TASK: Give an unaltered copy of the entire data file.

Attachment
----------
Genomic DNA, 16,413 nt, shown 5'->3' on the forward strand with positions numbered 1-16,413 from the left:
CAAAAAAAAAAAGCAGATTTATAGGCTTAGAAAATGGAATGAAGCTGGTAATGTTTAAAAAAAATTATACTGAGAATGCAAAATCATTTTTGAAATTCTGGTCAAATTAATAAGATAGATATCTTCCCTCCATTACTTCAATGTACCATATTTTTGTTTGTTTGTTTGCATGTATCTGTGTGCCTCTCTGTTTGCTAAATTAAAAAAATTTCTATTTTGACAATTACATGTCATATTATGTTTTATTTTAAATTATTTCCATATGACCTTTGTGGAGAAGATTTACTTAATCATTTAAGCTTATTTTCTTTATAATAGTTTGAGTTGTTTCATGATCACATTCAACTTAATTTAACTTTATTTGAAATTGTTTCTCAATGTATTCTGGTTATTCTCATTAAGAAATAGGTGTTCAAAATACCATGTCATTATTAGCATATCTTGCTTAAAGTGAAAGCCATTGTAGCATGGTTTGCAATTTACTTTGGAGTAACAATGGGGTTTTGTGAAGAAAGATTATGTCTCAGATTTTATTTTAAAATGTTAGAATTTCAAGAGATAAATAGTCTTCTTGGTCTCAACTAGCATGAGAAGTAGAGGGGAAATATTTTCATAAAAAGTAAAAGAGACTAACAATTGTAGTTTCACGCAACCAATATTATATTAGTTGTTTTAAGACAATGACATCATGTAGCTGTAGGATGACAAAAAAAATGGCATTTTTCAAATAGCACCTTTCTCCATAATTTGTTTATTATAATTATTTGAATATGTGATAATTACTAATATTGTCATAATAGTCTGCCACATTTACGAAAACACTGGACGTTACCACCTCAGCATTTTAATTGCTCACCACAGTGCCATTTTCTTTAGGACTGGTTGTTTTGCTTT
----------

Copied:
Genomic DNA, 16,413 nt, shown 5'->3' on the forward strand with positions numbered 1-16,413 from the left:
CAAAAAAAAAAAGCAGATTTATAGGCTTAGAAAATGGAATGAAGCTGGTAATGTTTAAAAAAAATTATACTGAGAATGCAAAATCATTTTTGAAATTCTGGTCAAATTAATAAGATAGATATCTTCCCTCCATTACTTCAATGTACCATATTTTTGTTTGTTTGTTTGCATGTATCTGTGTGCCTCTCTGTTTGCTAAATTAAAAAAATTTCTATTTTGACAATTACATGTCATATTATGTTTTATTTTAAATTATTTCCATATGACCTTTGTGGAGAAGATTTACTTAATCATTTAAGCTTATTTTCTTTATAATAGTTTGAGTTGTTTCATGATCACATTCAACTTAATTTAACTTTATTTGAAATTGTTTCTCAATGTATTCTGGTTATTCTCATTAAGAAATAGGTGTTCAAAATACCATGTCATTATTAGCATATCTTGCTTAAAGTGAAAGCCATTGTAGCATGGTTTGCAATTTACTTTGGAGTAACAATGGGGTTTTGTGAAGAAAGATTATGTCTCAGATTTTATTTTAAAATGTTAGAATTTCAAGAGATAAATAGTCTTCTTGGTCTCAACTAGCATGAGAAGTAGAGGGGAAATATTTTCATAAAAAGTAAAAGAGACTAACAATTGTAGTTTCACGCAACCAATATTATATTAGTTGTTTTAAGACAATGACATCATGTAGCTGTAGGATGACAAAAAAAATGGCATTTTTCAAATAGCACCTTTCTCCATAATTTGTTTATTATAATTATTTGAATATGTGATAATTACTAATATTGTCATAATAGTCTGCCACATTTACGAAAACACTGGACGTTACCACCTCAGCATTTTAATTGCTCACCACAGTGCCATTTTCTTTAGGACTGGTTGTTTTGCTTT